It's now been four months since the UK entered lockdown...
...and during that time I haven't ventured more than three miles from home.
I'm aware there's nothing stopping me. Travel's never been restricted, and last week the PM gave the nod to everyone moving around more freely. But I haven't needed to go anywhere, so have chosen not to, and have instead focused on exploring the area within easy walking distance of home.
I wondered whether any of you are still staying in, around or close to home.
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» Only use it if you've ventured less than five miles from home since lockdown started
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When I asked in mid-May, approximately half of you said you'd travelled less than 5 miles from home since mid-March. I suspect there are rather fewer micro-travellers today.
This isn't meant to be a saintliness competition. Some people have had no choice but to stay at home for four months, while others have been travelling long distances for a wide variety of reasons, chief of which has been "because we can".
In case you were wondering, yes, the size of my quarantine box has increased.
After 50 days of lockdown it was two and a half miles deep and one mile wide.
It's now five miles deep and three and a half miles wide.
That's a sevenfold increase in area... River Thames permitting.
↑ The furthest north I've been is the top of Hackney Marshes.
That's up by the pylons, close to Friends Bridge and the Middlesex Filter beds. Hackney Marshes are a grand place for a walk, or a jog, or the walking of multiple dogs, and blessed with plenty of space for keeping well away from other people. It was glorious yesterday (and indeed the day before).
← The furthest west I've been is the western end of Victoria Park.
I walk round Victoria Park a lot, it being an excellent traffic-free greenspace and because one circuit takes the best part of an hour. Of all my compass points, west is the one I've been to the most. But west is also the compass direction I've ventured least far in, specifically no more than 1½ miles from home (which is not even as far as Bethnal Green).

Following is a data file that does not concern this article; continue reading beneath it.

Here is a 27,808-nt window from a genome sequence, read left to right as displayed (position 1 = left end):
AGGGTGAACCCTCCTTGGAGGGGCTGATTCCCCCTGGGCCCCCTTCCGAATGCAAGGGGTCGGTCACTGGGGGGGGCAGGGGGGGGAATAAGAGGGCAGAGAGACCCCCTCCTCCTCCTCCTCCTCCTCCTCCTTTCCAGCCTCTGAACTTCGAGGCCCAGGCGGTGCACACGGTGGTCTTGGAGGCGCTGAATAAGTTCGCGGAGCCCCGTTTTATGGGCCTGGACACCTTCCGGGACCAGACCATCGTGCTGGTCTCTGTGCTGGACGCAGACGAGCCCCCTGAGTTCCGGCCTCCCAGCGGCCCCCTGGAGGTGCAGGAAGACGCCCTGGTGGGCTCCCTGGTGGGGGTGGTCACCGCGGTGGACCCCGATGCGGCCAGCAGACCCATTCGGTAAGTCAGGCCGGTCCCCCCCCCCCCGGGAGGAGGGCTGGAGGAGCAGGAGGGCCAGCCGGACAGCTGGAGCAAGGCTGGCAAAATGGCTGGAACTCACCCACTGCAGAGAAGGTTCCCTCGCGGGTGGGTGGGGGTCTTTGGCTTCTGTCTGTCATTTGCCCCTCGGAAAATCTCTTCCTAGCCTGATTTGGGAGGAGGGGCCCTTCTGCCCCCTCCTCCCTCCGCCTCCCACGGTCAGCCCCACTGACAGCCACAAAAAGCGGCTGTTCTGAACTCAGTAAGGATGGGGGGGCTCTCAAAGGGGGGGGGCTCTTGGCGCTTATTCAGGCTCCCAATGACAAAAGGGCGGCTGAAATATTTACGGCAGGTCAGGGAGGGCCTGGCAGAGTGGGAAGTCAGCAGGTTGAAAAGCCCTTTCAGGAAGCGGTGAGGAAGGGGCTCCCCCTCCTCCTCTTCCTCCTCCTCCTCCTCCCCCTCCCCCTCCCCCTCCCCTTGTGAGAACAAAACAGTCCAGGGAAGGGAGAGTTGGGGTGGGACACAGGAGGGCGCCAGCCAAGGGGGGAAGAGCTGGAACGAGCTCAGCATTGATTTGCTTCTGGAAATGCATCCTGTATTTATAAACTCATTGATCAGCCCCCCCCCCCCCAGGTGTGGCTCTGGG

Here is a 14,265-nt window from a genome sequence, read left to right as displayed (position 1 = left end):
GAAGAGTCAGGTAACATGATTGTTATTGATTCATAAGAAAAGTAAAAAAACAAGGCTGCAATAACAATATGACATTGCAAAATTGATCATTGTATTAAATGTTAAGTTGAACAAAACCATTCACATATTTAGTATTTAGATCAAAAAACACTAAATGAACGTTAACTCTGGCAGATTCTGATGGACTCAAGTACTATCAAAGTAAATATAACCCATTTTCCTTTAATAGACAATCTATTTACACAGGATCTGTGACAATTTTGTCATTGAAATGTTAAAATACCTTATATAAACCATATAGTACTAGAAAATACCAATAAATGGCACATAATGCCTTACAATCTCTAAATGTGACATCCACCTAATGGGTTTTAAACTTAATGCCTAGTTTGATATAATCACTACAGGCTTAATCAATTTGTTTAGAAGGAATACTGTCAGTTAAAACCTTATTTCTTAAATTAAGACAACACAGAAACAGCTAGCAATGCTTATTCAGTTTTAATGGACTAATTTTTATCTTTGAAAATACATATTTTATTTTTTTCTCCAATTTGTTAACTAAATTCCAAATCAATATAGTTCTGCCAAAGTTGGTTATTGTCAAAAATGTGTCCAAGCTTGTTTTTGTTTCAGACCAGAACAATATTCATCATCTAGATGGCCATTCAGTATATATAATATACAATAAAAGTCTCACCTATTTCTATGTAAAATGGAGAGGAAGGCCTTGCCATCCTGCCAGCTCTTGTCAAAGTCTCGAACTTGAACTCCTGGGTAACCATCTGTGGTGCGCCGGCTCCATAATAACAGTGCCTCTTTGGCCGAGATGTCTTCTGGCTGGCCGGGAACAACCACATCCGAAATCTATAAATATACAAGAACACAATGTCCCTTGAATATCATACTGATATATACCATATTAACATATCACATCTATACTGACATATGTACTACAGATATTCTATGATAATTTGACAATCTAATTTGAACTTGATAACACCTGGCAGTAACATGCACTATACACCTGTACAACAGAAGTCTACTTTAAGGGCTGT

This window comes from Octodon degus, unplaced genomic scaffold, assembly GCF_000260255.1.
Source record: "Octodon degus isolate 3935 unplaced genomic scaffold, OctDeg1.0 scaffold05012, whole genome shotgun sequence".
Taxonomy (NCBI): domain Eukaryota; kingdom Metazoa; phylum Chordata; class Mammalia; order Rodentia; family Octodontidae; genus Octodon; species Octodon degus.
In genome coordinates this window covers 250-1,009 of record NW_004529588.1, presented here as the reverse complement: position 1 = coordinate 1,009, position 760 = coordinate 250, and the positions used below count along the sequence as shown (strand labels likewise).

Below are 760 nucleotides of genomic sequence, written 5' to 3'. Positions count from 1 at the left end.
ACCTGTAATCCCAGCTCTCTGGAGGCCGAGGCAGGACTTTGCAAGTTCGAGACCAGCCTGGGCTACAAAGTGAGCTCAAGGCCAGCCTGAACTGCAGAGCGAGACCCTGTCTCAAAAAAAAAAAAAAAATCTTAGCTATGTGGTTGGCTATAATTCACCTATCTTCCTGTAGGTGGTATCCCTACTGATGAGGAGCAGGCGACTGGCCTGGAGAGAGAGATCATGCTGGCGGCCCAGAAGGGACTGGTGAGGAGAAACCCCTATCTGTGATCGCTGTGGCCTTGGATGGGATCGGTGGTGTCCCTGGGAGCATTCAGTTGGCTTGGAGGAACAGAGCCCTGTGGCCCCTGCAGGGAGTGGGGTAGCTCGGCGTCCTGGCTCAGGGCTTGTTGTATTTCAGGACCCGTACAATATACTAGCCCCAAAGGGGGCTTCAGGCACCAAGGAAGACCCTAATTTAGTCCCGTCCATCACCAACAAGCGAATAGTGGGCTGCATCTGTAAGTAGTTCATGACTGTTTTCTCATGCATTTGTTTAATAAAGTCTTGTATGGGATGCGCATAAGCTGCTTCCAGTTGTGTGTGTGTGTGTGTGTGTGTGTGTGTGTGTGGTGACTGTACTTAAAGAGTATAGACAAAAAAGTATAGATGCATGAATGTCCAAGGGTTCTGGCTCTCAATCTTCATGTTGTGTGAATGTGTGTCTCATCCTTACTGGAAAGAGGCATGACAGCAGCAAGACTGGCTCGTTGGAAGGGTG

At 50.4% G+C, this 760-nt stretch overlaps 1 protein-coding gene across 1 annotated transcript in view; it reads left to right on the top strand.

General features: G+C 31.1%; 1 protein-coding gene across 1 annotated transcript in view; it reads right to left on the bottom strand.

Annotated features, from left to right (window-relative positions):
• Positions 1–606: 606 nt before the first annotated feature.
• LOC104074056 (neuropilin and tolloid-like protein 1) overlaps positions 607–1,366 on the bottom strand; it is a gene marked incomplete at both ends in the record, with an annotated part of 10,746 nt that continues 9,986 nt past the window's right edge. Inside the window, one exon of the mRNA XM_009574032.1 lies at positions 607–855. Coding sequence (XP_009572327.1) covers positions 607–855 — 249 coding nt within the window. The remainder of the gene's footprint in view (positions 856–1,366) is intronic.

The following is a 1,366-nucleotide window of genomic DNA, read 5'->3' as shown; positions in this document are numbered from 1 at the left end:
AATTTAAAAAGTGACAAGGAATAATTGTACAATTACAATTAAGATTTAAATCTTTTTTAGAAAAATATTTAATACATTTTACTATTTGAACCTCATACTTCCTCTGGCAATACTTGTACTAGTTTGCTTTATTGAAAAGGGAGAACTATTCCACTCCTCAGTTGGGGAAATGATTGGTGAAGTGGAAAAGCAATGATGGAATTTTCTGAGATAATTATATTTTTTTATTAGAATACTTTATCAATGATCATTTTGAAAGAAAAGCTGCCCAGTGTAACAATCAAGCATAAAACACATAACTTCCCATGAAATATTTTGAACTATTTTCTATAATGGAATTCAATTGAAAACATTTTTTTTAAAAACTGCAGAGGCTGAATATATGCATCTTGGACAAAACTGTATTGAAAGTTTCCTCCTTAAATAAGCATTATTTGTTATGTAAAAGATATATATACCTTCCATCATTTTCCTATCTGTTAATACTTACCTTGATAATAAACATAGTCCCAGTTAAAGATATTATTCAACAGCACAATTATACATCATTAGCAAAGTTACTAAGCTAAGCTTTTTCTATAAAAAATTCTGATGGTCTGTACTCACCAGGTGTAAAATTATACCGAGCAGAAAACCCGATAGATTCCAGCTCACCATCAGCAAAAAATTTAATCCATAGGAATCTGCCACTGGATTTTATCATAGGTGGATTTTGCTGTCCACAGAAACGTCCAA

↓ The furthest south I've been is Millwall Dock on the Isle of Dogs.
Last month I walked all the way round Millwall Dock, so the far end of the strange inlet with the berthing posts nobody uses is the furthest south I've been. If only the wooden arched footbridge across the entrance was sturdy and accessible I'd have crossed that, but it's impractically ornamental so I had to divert all the way round.
→ The furthest east I've been is Thames Barrier Park.
The hedgerow swooshes across the centre of the park are looking particularly splendid at the moment. It helps that the builders have finally removed their compound from the fountains, having finished erecting four blocks of flats on the former station car park. This is also the furthest I've been from home in four weeks, at 2.98 miles (I didn't walk across to the barrier because that would have been 3.02).
This map confirms that I haven't properly circumnavigated all of my lockdown box, but I have nudged up against a substantial part of it. The jagged grey zone has an area of 30 square kilometres, or 12 square miles, which has been plenty good enough to keep me occupied for the last four months. In total I've walked more than 600 miles since lockdown started, all of it within this tightly constrained area, so I've actually been keeping myself fitter than usual.
As for the three-miles-from-home limit, which is the red circle, I've barely brushed up against that yet. I should probably break out of my existing box and explore the inside of the circle instead, which would get me as far as East Ham, Lea Bridge and (more importantly) the City of London. This'd open up a more extensive chunk of London, all of it easily reachable on foot from home, and all without the need to swipe any Oysters.
I recognise that these are ridiculous restrictions to enforce on my movements when I could just get on a train and go to Margate. I recognise that you'd likely do things differently, and probably already have. But at this extraordinary time I find I'm enjoying living in a small but fascinating corner of London and learning even more about it. Even within three miles of home there is still absolutely bloody loads to write about.